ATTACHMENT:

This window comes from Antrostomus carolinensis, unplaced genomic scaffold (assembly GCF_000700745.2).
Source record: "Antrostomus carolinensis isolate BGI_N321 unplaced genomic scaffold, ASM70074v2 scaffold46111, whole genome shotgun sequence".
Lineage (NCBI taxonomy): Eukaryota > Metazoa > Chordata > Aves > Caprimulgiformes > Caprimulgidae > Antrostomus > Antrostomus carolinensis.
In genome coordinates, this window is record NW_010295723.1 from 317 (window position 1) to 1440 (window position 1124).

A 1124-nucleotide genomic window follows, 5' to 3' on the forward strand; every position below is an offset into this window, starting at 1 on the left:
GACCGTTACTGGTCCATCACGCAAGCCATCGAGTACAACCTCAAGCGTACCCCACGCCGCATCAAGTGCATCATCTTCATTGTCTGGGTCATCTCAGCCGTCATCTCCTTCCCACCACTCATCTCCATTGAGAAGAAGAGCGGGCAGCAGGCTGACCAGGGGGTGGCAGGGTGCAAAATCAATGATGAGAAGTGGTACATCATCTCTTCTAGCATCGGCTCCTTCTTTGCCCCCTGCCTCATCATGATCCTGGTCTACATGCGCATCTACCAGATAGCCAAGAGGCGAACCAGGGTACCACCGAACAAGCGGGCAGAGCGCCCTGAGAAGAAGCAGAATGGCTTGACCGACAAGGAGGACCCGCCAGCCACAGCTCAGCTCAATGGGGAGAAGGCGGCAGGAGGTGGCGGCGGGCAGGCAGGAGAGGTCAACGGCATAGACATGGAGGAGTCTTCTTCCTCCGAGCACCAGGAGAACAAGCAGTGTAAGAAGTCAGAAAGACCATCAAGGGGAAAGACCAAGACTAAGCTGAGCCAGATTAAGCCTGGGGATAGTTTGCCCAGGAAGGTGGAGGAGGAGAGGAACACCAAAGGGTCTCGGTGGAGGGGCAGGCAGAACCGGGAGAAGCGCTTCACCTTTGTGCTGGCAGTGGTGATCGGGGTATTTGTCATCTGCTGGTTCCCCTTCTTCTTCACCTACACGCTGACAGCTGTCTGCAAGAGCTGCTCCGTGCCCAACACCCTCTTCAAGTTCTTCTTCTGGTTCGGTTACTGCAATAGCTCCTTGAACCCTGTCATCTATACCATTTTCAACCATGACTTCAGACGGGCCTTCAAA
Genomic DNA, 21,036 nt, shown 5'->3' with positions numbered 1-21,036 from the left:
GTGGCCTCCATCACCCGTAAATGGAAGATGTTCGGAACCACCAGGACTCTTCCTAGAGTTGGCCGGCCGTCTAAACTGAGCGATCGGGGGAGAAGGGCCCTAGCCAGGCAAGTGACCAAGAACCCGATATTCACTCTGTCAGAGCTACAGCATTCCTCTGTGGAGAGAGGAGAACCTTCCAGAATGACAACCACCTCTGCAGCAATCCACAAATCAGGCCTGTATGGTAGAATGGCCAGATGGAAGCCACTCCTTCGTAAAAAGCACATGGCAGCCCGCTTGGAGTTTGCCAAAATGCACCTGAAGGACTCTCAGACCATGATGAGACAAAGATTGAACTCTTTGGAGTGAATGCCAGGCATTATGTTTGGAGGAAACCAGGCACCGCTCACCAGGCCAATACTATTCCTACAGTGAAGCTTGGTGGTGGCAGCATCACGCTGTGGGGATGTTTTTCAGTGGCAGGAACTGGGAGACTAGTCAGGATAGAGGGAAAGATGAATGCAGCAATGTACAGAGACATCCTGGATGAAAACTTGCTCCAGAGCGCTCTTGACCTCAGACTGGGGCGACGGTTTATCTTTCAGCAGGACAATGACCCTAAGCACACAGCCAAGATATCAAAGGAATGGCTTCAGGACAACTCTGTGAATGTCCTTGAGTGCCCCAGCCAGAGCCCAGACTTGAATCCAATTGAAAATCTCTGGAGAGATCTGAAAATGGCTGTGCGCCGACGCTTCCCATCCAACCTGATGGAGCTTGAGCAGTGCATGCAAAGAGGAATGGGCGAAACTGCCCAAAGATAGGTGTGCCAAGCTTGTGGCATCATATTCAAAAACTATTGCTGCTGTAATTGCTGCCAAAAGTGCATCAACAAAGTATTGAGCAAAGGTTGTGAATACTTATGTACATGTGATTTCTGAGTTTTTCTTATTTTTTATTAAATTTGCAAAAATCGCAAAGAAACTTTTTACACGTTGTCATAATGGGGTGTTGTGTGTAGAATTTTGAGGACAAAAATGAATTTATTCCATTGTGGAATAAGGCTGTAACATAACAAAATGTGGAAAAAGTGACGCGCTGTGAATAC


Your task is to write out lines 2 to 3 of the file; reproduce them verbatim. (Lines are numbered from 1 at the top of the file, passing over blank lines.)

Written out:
Source record: "Antrostomus carolinensis isolate BGI_N321 unplaced genomic scaffold, ASM70074v2 scaffold46111, whole genome shotgun sequence".
Lineage (NCBI taxonomy): Eukaryota > Metazoa > Chordata > Aves > Caprimulgiformes > Caprimulgidae > Antrostomus > Antrostomus carolinensis.